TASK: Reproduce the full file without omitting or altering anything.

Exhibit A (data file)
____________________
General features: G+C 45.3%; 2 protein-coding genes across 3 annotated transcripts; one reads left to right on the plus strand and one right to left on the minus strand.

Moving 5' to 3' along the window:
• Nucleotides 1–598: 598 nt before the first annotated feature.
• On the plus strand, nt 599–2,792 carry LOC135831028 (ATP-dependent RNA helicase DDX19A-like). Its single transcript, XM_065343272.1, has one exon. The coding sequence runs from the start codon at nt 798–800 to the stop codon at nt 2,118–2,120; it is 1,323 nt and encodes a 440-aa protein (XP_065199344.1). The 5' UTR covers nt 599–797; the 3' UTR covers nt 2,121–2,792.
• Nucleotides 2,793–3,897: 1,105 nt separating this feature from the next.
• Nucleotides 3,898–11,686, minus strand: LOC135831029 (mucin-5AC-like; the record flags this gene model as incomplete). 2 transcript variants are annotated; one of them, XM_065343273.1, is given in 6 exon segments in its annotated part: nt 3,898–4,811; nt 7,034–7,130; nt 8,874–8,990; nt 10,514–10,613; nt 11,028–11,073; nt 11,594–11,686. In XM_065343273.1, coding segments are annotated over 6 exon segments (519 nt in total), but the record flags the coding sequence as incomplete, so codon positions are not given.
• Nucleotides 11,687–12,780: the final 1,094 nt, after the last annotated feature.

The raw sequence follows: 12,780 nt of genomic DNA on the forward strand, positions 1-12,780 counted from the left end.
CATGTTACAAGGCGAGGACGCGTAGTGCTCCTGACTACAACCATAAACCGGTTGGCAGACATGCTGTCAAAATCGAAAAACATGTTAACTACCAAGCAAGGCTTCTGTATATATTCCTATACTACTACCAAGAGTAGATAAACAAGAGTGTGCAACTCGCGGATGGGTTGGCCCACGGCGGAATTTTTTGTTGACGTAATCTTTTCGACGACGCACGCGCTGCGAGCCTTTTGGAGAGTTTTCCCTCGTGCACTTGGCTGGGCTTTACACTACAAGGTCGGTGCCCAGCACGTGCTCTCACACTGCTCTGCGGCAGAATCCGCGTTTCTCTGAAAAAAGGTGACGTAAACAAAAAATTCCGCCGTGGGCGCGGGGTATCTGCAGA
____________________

General features: G+C 45.3%; 2 protein-coding genes across 3 annotated transcripts; one reads left to right on the plus strand and one right to left on the minus strand.

Moving 5' to 3' along the window:
• Nucleotides 1–598: 598 nt before the first annotated feature.
• On the plus strand, nt 599–2,792 carry LOC135831028 (ATP-dependent RNA helicase DDX19A-like). Its single transcript, XM_065343272.1, has one exon. The coding sequence runs from the start codon at nt 798–800 to the stop codon at nt 2,118–2,120; it is 1,323 nt and encodes a 440-aa protein (XP_065199344.1). The 5' UTR covers nt 599–797; the 3' UTR covers nt 2,121–2,792.
• Nucleotides 2,793–3,897: 1,105 nt separating this feature from the next.
• Nucleotides 3,898–11,686, minus strand: LOC135831029 (mucin-5AC-like; the record flags this gene model as incomplete). 2 transcript variants are annotated; one of them, XM_065343273.1, is given in 6 exon segments in its annotated part: nt 3,898–4,811; nt 7,034–7,130; nt 8,874–8,990; nt 10,514–10,613; nt 11,028–11,073; nt 11,594–11,686. In XM_065343273.1, coding segments are annotated over 6 exon segments (519 nt in total), but the record flags the coding sequence as incomplete, so codon positions are not given.
• Nucleotides 11,687–12,780: the final 1,094 nt, after the last annotated feature.

The raw sequence follows: 12,780 nt of genomic DNA on the forward strand, positions 1-12,780 counted from the left end.
CATGTTACAAGGCGAGGACGCGTAGTGCTCCTGACTACAACCATAAACCGGTTGGCAGACATGCTGTCAAAATCGAAAAACATGTTAACTACCAAGCAAGGCTTCTGTATATATTCCTATACTACTACCAAGAGTAGATAAACAAGAGTGTGCAACTCGCGGATGGGTTGGCCCACGGCGGAATTTTTTGTTGACGTAATCTTTTCGACGACGCACGCGCTGCGAGCCTTTTGGAGAGTTTTCCCTCGTGCACTTGGCTGGGCTTTACACTACAAGGTCGGTGCCCAGCACGTGCTCTCACACTGCTCTGCGGCAGAATCCGCGTTTCTCTGAAAAAAGGTGACGTAAACAAAAAATTCCGCCGTGGGCGCGGGGTATCTGCAGA